As we reflect on the film together, we'll be asked to think about race and racism in ways that go beyond individual stereotypes and prejudices, and address the systems, policies and procedures that allow oppression and disparities to thrive between people of different skin colors. 

Until Thursday, check out the website, where you can explore some of these ideas and analysis about race before the showing. The PBS site for "The Power of an Illusion" is a very interactive site where you can look at definitions of race, discover how race is a social construct and not a genetic code, see how people are sorted into races (rightly or wrongly), view the variety of shared traits such as skin and blood type between races, explore a timeline of how American ideas of race have changed over time based on shifting political priorities and much, much more. I highly recommend taking a look at this resource.

See you there!

Monday, January 5, 2015

Dust Tracks on a Road

“Why fear? The stuff of my being is matter, ever changing, ever moving, but never lost; so what need of denominations and creeds to deny myself the comfort of all my fellow men? The wide belt of the universe has no need for finger-rings. I am one with the infinite and need no other assurance.”

Okay, okay, I'll be honest. I haven't read it yet. But, geeze! It sure does look good! 

This month for our Racial Healing Book Club meeting, we will be reading and discussing Zora Neale Hurston's well-loved autobiography "Dust Tracks on a Road." First published in 1942, at the peak of her popularity, this book chronicles Hurston's childhood of poverty in the rural South on to her success as one of the most prominent artists of the Harlem Renaissance. Renowned for her wit, wisdom and audacity, Hurston is routinely considered a pioneer of her time, and one of the greatest geniuses of anthropology and writing in the United States

The Southwest Michigan Black Heritage Society holds this Book Club meeting every other month throughout the year. The Race Initiative Book Club is founded out of the SMBHS’s Racial Healing Initiative, which is a program that maintains that the “lingering legacy of historical injustices must be addressed through” four steps: facing history, making connections, healing wounds and taking action. The Book Club is a drop-in club that fits into this structure by opening up a space for people to read and discuss books that promote racial healing and reconciliation. 

Please join us on Thursday, January 15th from 6:30-8:00 pm at Kazoo Books to discuss this historic piece. It is free, open to the public, and we would love to see your face! The book is available at the library or at Kazoo Books for purchase.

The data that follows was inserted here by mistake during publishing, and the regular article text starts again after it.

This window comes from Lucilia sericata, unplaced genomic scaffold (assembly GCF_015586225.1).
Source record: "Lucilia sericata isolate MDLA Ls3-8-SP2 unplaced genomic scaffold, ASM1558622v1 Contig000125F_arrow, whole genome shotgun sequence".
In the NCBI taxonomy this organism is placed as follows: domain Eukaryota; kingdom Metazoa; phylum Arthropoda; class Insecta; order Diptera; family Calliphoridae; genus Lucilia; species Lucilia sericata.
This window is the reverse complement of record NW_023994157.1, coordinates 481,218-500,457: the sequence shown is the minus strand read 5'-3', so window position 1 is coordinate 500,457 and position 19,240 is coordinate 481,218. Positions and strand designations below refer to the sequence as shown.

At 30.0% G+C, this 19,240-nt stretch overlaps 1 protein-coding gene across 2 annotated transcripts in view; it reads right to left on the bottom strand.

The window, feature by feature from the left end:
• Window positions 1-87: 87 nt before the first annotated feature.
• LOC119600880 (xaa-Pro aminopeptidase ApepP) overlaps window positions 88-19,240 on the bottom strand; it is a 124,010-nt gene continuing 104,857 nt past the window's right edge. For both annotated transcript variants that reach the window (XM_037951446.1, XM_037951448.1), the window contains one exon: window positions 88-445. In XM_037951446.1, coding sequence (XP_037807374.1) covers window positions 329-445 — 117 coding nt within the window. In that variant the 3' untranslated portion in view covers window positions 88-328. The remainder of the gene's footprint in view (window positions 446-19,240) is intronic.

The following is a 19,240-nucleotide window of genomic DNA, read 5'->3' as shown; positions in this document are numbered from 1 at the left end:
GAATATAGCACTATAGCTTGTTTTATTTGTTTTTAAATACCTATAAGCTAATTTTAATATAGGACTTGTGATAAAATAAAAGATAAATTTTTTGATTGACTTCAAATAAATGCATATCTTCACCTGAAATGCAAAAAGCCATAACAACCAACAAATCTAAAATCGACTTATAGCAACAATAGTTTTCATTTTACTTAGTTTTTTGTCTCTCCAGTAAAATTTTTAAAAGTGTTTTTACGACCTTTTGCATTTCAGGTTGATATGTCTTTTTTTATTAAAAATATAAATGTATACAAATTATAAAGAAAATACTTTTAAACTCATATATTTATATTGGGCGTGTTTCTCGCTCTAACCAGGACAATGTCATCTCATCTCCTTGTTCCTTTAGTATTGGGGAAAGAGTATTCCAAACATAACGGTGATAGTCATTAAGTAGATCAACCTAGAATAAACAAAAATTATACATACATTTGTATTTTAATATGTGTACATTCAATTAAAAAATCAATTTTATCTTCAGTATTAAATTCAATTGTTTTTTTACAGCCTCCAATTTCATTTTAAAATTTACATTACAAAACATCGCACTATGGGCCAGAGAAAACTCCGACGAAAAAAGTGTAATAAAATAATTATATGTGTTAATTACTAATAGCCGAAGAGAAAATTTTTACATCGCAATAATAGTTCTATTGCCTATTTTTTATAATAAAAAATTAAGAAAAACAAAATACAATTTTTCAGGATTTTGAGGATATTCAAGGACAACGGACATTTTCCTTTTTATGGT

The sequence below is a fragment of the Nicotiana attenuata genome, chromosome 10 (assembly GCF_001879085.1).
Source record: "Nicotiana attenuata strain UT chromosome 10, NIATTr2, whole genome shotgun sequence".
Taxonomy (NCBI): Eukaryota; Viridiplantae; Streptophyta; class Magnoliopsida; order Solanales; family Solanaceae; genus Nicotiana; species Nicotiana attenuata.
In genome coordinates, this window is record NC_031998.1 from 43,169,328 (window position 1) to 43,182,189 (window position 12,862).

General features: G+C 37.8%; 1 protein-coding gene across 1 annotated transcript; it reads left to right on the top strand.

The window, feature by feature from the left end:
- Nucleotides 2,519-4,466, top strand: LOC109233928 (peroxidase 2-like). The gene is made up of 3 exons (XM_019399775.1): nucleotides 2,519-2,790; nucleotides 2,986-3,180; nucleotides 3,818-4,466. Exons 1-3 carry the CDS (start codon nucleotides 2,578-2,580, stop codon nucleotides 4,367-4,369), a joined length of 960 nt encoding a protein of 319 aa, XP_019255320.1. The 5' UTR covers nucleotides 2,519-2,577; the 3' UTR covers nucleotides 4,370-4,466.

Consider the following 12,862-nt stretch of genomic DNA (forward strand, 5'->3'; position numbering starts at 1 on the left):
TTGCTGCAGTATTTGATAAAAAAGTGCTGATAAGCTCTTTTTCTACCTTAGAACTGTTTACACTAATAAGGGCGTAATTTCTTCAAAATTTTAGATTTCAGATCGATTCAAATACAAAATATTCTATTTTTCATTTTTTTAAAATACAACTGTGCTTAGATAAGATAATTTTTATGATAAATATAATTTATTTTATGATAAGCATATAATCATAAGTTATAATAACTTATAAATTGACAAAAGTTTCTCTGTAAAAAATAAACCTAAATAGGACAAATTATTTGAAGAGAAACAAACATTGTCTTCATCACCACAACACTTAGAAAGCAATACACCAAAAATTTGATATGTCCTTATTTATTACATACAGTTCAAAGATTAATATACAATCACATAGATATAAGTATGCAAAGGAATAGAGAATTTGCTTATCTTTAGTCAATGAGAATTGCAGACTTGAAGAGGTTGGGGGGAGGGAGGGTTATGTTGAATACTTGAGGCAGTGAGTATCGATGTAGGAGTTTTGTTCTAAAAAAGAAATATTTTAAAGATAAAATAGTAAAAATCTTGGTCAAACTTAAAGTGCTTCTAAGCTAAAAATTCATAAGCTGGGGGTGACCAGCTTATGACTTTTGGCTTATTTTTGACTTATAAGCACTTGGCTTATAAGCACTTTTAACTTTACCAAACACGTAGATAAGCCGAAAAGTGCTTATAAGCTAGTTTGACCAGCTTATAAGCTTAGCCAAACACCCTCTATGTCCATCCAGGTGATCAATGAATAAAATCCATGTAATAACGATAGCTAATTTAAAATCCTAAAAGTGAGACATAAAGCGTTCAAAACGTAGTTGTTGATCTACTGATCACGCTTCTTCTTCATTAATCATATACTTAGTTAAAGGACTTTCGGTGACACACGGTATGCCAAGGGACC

Kazoo Books
2513 Parkview Avenue
Kalmazoo, MI

For more information on our Book Club, check out this article

Friday, January 2, 2015

There's Still Time to View Voices For Social Justice!

voices for social justices

If you're looking for something to do in the chill of the new year, why not visit the Kalamazoo Valley Museum and hear a little bit of wisdom from some local residents who are working to create change?

The Kalamazoo Valley Museum and the Southwest Michigan Black Heritage Society are working together to continue the community conversation about race, equity, and social justice in a new project based on oral histories with contemporary residents of Kalamazoo. The project, “Voices for Social Justice,” opened at the Kalamazoo Valley Museum on October 5, 2014 with a panel question and answer session moderated by Earlene McMichael from WMUK Radio, and featured five local social justice activists who were interviewed and highlighted for the project.

The engaging conversation between the panelists and the audience stressed the importance of continuing to fight racism consciously and with full commitment. Despite the often remarked sentiment that we live in a post-racist society, Chéree Thomas, Program Director at Douglass Community Association​, reminded the audience that racism “hasn’t gone anywhere; it just looks different.”

The panel was unanimous in the sentiment that racism is still alive. “No one can  survive in this society without being poisoned,” said Jo Ann Mundy, Executive Director of ERAC/CE.​ Racism wounds not only the oppressed, but also the oppressor. However, according to JR Reynolds, anti-racist activist and columnist for the Battle Creek Inquirer, racism is but one facet of the problems that we face in society. He argues that in order to address social justice issues and fight for equality, one cannot focus on only one of the “isms.” Racism, sexism, able-ism, et cetera are all part of the equation that adds up to injustice and inequality in America. Reynolds says that one cannot work against one ‘ism’ and not be affected by the other issues, and this sentiment was repeated by every panelist. “The crux of justice” is “anti-oppression” as a whole, said Lisa Brock, Academic Director of the Arcus Center for Social Justice Leadership at  Kalamazoo College. We must do it together and “it’s going to take all of us.”

“Voices for Social Justice” can be viewed for free at the KVM now through January 19, 2015. Stop by the Museum to listen to excerpts of interviews in which several local residents speak about their work, ideals, hopes, and dreams for a Kalamazoo community that fully embraces social justice. What does an equitable  society look like? See what a few of your neighbors think, and participate in the conversation.